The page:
Attention all snowbirds. There are important things to know regarding the upcoming 2020 Census. The most important thing is making sure your count is registered in Michigan.

Census numbers are used to distribute billions of federal dollars every year. Distributions go to schools, businesses, farms, roads, services and more.

Countless numbers of planning grants, business calculations, marketing efforts and needs assessments are based on census figures.

It’s estimated that $1,800 is lost for every person not counted. That’s huge.

In 2020, the U.S. Census Bureau is counting on most of the initial response to be online. This is a change from the past.

Beginning in late March, all homes will receive an invitation to participate in the 2020 Census. You can respond by phone or online.

If you’re a snowbird and spend six months or more in Michigan each year, it’s important to wait until you return home to respond.

Why? There will be a unique Census code sent by mail to your Michigan address in March. To respond online and be counted in Michigan, you’ll need this code. Responding without the code could register you as living in another city or state, and your home state and town loses out.

Please wait. Michigan, your county and your municipality need you. There’s no problem with waiting. Counts will be recorded into the summer.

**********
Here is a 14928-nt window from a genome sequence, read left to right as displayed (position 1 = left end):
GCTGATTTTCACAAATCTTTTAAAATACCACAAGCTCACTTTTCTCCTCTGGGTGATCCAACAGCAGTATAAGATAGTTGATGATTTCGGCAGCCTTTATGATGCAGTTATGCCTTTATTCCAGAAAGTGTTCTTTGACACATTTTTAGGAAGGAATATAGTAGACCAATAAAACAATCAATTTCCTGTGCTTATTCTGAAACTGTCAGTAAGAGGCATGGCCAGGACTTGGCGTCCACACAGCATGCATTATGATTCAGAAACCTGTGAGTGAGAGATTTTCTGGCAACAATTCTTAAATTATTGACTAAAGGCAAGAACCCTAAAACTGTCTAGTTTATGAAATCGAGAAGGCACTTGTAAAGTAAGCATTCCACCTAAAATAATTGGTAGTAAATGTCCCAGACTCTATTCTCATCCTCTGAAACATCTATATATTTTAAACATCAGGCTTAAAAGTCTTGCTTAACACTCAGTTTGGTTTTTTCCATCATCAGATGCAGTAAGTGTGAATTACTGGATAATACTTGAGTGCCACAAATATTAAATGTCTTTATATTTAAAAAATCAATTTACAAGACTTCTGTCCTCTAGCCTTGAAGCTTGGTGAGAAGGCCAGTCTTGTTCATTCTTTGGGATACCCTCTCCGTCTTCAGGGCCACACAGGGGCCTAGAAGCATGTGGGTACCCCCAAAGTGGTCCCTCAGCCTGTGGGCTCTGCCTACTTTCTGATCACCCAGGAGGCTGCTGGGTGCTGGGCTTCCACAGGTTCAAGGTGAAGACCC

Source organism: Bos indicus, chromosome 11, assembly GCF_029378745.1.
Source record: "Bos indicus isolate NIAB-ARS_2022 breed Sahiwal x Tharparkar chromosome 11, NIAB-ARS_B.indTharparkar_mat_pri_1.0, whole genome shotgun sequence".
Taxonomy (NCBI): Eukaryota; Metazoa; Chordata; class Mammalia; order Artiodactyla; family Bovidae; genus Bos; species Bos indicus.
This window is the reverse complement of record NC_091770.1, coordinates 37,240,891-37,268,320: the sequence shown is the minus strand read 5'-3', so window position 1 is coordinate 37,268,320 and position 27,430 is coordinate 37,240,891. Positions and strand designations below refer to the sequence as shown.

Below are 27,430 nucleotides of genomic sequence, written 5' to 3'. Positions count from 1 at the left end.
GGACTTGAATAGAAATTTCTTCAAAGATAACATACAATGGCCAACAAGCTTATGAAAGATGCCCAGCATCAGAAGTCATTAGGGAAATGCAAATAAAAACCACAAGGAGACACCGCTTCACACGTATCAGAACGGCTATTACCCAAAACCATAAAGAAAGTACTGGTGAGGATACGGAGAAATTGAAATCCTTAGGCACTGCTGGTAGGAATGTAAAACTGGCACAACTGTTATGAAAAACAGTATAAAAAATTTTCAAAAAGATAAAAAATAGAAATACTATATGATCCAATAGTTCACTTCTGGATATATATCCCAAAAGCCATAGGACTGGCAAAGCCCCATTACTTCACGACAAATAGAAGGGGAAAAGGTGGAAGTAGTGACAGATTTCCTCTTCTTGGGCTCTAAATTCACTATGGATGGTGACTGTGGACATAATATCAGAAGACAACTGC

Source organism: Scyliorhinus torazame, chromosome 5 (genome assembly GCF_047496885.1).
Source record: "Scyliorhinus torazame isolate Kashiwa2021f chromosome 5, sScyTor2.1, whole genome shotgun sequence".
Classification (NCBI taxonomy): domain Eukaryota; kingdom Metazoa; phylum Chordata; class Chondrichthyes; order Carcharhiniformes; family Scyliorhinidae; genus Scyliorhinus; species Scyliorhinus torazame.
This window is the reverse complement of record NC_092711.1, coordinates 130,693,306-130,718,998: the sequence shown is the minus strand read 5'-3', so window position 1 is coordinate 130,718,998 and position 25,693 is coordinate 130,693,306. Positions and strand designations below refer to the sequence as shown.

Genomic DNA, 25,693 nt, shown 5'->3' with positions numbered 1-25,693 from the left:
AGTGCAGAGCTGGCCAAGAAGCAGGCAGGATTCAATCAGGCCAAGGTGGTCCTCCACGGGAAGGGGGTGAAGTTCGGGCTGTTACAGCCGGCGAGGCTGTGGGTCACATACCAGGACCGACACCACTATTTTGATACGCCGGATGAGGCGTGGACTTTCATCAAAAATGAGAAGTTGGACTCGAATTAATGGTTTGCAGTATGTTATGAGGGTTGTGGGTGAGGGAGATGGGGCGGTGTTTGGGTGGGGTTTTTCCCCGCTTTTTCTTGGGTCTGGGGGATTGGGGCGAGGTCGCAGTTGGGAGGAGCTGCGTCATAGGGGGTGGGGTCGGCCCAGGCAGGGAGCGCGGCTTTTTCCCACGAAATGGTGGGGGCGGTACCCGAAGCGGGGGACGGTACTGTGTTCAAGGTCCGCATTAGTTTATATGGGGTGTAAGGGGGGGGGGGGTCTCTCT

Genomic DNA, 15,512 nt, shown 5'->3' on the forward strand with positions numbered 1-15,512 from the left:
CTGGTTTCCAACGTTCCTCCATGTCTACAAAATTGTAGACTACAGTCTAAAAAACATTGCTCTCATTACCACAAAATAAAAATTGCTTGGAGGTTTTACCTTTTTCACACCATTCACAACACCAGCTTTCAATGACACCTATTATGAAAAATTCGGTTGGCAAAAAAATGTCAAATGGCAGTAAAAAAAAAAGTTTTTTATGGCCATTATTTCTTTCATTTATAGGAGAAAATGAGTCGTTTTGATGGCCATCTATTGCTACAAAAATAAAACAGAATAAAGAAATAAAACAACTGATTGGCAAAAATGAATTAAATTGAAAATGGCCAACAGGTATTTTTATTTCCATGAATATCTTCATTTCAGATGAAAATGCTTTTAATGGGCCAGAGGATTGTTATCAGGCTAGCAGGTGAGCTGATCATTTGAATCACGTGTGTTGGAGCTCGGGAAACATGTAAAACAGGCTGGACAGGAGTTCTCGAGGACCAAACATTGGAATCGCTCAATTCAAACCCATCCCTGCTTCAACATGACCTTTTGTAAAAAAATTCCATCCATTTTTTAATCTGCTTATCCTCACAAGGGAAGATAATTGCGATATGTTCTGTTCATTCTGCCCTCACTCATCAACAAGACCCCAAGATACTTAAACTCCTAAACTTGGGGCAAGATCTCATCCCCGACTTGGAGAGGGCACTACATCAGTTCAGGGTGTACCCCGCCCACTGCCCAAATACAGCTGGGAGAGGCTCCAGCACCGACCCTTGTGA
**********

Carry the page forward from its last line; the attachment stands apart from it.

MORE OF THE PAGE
The second important thing is to reach out to all friends, neighbors and acquaintances to encourage participation in the census.

In 2010, Michigan had a 78 percent participation rate in the census. Some of our local areas had participation rates as low as 27 percent. That’s missing a lot of people.

Everyone can help by reminding and encouraging others to participate. Responses are secure and cannot be used against you in any way.

So, what’s the plan?

As mentioned, a self-response period starts at the end of March, with April 1 as the official 2020 Census Day. From late April though August, local teams will be organized to help with nonresponse follow-up.

This means you might see census workers in your neighborhood this spring and summer. They may be verifying addresses in preparation for the census, dropping off census materials, or collecting responses to the census or a related survey.

How can you verify that someone really is a census worker?

First, check to make sure they have a valid ID badge with their photograph, a U.S. Department of Commerce watermark, and an expiration date. If you still have questions, you can contact an official census hub or regional center to speak with a Census Bureau representative.

In every locale, a 2020 Census Hub is being established. In Berrien County, the Berrien Community Foundation has stepped up for this important role.

Given the importance of the census to local infrastructure, we owe them thanks and our full support.

Analyzing Berrien County’s 2010 Census participation and new 2020 factors, such as how many homes are underserved by broadband technology services, a decline in 2020 participation is anticipated. It’s estimated that $44 million is at risk in Berrien County alone.

Want to help? You are needed.

For more information, contact Kathy Stady at Berrien Community Foundation at

Meanwhile, planning a trip to a warmer climate this winter?

Good for you. Safe travels. Just make sure you’re part of Michigan’s 2020 Census count, we need you.

Lynn Kellogg is CEO of Region IV Area Agency on Aging in Southwest Michigan. Questions on age or independence services? Call the Info-Line for Aging & Disability at 800-654-2810 or visit The Generations column appears each Saturday in The Herald-Palladium.